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taliban: Desperate Taliban seeks global recognition through Oslo meet; Russia denies hosting Taliban leaders


Taliban, failing to achieve global recognition, has launched a global outreach with members of the Taliban meeting Western officials in Norway for the first talks in Europe since the group took control of Afghanistan. The closed-door discussions with representatives of the United States, France, Britain, Germany, Italy, the European Union and Norway are being held on Monday at the Soria Moria Hotel, outside Oslo.

The talks, set to last three days, will cover human rights and the humanitarian crisis in the country. The UN says 95% of Afghans do not have enough to eat. On Sunday, during the first day of the three-day talks, the Taliban met with Afghan civil society members, including women activists and journalists, for talks on human rights. Women’s rights activist Jamila Afghani, who attended Sunday’s talks, told the AFP news agency “it was a positive icebreaking meeting”.

Simultaneously, few Taliban leaders including Mullah Baradar who was face of Taliban in Doha round of talks are reportedly in Moscow. Baradar is believed to be the second Taliban leader to visit Moscow in recent weeks. However, Russian Special Representative on Afghanistan Zamir Kabulov has denied this. Kabulov claimed that no visit by the Taliban, which continues to be banned in Russia, is being planned or some such formulations.

Russia remains worried about the spread of radicals in Eurasia from Afghanistan besides possible civil war type situation in Afghanistan & its impact into Central Asia. The terror attacks in Kazakhstan with links in Af-Pak region-West Asia-Turkey was closely monitored by Moscow. The Taliban has been demanding that its assets of nearly $10bn held by the US be released and Afghanistan be linked to global trade.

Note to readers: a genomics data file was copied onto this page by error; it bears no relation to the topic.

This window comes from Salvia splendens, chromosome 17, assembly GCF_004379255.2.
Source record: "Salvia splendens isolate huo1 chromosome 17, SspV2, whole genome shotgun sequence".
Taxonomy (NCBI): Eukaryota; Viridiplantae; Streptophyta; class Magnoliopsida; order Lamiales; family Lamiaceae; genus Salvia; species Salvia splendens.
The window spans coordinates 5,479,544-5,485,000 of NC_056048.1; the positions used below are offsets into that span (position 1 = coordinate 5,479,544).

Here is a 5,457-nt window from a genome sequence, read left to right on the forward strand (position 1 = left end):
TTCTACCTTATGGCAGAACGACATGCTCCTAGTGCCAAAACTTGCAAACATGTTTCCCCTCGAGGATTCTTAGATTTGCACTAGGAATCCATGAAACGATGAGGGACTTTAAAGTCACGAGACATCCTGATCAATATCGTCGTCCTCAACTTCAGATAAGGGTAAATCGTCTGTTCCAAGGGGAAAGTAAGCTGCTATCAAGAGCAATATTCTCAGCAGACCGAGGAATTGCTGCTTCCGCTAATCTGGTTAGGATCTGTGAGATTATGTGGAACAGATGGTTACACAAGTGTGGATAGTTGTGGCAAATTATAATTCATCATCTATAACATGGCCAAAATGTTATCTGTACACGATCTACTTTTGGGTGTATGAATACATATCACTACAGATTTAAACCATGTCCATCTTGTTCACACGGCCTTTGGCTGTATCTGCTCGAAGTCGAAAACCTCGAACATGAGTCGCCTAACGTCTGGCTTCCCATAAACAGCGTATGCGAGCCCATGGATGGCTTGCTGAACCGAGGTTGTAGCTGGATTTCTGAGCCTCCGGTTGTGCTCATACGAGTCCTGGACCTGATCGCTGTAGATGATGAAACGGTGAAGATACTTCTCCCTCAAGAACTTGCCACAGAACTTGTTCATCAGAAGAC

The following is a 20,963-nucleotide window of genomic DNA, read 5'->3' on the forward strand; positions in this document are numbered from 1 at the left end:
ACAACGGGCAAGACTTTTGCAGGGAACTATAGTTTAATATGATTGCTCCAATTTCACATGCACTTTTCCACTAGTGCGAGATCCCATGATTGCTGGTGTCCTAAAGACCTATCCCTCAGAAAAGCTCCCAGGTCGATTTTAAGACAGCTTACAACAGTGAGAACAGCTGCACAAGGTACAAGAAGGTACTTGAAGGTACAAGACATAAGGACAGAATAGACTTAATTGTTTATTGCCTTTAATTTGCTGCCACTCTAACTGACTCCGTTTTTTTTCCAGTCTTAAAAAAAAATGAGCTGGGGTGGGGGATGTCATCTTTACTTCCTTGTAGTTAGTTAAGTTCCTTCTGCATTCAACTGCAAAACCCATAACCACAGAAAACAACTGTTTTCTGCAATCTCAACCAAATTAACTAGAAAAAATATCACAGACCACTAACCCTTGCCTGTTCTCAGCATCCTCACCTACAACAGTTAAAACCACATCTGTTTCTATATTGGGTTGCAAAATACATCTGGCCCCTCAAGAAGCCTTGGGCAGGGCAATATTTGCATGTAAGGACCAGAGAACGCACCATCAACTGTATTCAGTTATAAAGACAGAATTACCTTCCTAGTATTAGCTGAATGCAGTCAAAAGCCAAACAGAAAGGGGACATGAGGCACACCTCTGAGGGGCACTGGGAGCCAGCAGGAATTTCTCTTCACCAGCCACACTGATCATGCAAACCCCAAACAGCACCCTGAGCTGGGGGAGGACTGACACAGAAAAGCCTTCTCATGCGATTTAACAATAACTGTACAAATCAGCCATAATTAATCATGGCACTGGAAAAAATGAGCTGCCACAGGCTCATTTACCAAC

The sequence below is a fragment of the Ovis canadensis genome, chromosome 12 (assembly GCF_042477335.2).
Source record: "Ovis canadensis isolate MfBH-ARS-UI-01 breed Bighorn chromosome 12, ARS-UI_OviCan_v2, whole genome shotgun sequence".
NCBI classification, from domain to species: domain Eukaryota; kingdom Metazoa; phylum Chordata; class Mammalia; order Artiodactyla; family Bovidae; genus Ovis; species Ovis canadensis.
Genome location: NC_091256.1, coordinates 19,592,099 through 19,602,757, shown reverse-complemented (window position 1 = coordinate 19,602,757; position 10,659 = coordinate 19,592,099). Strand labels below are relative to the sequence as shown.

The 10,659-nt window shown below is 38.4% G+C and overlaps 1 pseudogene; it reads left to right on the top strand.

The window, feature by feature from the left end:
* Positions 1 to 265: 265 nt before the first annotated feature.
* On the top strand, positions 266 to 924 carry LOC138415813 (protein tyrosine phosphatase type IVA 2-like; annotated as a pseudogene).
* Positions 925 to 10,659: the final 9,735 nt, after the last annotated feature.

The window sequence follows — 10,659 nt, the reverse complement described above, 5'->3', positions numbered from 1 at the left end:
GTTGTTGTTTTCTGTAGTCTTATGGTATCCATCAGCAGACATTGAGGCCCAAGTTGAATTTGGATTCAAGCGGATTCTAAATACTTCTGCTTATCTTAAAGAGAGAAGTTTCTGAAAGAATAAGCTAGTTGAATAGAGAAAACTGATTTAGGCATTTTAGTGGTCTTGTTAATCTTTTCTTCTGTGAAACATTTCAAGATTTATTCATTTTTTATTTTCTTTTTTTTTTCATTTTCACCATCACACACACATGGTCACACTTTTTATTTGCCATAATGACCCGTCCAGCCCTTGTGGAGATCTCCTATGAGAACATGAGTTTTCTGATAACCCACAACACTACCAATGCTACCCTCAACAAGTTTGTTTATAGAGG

It is also seeking international recognition and Pakistan has been desperate to enable such. Taliban also approached China to secure international recognition. “We are requesting them to unfreeze Afghan assets and not punish ordinary Afghans because of the political discourse,” Taliban delegate Shafiullah Azam told The Associated Press news agency, speaking at the end of the first day of talks in Norway.

He also said the meetings with Western officials were “a step to legitimise (the) Afghan government”, adding that “this type of invitation and communication will help (the) European community, (the) US or many other countries to erase the wrong picture of the Afghan government”.

But Russia, India, Central Asian states besides Iran are opposed to providing recognition to the Taliban regime in the absence of an inclusive regime. Norwegian Foreign Minister Anniken Huitfeldt had earlier stressed that the talks were “not a legitimation or recognition of the Taliban”. On Sunday, 200 protesters gathered on an icy square in front of the Norwegian foreign ministry in Oslo to condemn the meetings with the Taliban.


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